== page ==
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    We measure willingness to pay for privacy in a field experiment. Participants were given the choice to buy a maximum of one DVD from one of two online stores. One store consistently required more sensitive personal data than the other, but otherwise the stores were identical. In one treatment, DVDs were one Euro cheaper at the store requesting more personal information, and almost all buyers chose the cheaper store. Surprisingly, in the second treatment when prices were identical, participants bought from both shops equally often. -- Wir messen die Zahlungsbereitschaft für Datenschutz in einem Feldexperiment. Die Teilnehmer konnten maximal eine DVD bei einem von zwei Online-Shops kaufen. Einer der beiden Läden verlangte immer mehr sensitive Daten als der andere, aber abgesehen davon waren die Läden gleich. Im ersten Treatment waren alle DVDs genau einen Euro günstiger bei dem Laden, der mehr sensitive Daten abfragte, und fast alle Käufer wählten diesen günstigeren Laden. In einem zweiten Treatment mit identischen Preisen bei beiden Läden kauften die Teilnehmer überraschenderweise bei beiden Läden gleich häufig.privacy,willingness to pay,field experiments

    PAY-AS-YOU-SPEED: AN ECONOMIC FIELD-EXPERIMENT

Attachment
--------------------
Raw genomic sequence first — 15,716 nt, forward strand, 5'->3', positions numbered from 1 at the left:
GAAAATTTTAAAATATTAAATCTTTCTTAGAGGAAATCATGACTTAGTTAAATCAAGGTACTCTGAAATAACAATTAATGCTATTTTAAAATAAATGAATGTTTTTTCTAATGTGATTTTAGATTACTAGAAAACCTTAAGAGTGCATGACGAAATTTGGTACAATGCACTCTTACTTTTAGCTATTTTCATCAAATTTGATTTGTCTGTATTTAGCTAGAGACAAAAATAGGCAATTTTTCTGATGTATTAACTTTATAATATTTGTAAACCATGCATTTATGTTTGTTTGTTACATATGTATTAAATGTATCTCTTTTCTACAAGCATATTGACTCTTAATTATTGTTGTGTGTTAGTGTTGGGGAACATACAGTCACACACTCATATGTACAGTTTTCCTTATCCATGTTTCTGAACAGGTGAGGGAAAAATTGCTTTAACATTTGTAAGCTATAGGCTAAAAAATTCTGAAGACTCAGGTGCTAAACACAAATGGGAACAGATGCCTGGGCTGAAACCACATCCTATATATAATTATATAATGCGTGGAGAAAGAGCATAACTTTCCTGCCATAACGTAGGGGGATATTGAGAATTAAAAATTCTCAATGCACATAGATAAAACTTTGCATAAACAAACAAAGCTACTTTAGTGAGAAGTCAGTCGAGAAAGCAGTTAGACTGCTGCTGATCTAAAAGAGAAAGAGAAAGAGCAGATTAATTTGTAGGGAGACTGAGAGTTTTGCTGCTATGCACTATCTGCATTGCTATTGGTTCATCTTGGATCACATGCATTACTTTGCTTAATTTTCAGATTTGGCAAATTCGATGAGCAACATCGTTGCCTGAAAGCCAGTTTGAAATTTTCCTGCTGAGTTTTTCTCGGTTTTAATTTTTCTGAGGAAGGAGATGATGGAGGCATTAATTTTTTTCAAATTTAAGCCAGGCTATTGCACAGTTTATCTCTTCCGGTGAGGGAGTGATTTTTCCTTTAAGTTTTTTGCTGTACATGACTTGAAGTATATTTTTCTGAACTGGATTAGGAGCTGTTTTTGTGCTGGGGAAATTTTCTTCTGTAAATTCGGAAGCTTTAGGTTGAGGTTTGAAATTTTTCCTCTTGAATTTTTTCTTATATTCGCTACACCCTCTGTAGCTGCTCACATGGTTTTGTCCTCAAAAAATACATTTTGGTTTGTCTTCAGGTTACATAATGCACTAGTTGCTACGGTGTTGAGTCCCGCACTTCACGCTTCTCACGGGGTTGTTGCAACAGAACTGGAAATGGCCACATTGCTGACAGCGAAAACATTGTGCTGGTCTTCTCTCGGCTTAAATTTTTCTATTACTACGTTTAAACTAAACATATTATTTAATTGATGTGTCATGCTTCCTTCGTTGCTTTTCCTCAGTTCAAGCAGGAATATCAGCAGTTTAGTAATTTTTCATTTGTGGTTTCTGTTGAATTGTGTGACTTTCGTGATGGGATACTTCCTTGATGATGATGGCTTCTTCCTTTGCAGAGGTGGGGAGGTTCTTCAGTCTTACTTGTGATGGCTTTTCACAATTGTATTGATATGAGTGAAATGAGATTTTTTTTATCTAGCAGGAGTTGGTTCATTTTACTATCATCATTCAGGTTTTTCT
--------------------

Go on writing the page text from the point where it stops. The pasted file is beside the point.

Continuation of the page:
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    We report a vehicle-fleet experiment with an economic incentive given to car drivers for keeping within speed limits. A pay-as-you-speed traffic insurance scheme was simulated with a monthly participation bonus that was reduced by a non-linear speeding penalty. Actual speed was monitored by a GPS in-vehicle device. Participating drivers were randomly assigned into two-by two treatment groups, with different participation-bonus and penalty levels, and two control groups (high and low participation bonus, but no penalty). A third control group consists of drivers with the same technical equipment who did not participate but whose driving could be monitored. We evaluate changes in behaviour from twelve-month differences in proportion of driving time per month that the car was exceeding the maximum allowed speed on the road. We find that the participating drivers significantly reduced severe speeding violations during the first experiment month, while in the second experiment month, after having received feedback reports with an account of earned payments, only those participating subjects that were given a speeding penalty reduced severe speed violations. We find no significant effects from the size of the participation bonus (high vs. low), or the size of the penalty (high vs. low rate).Traffic insurance; traffic safety; Intelligent Transport Systems; ITS; Intelligent Speed Adaptation; ISA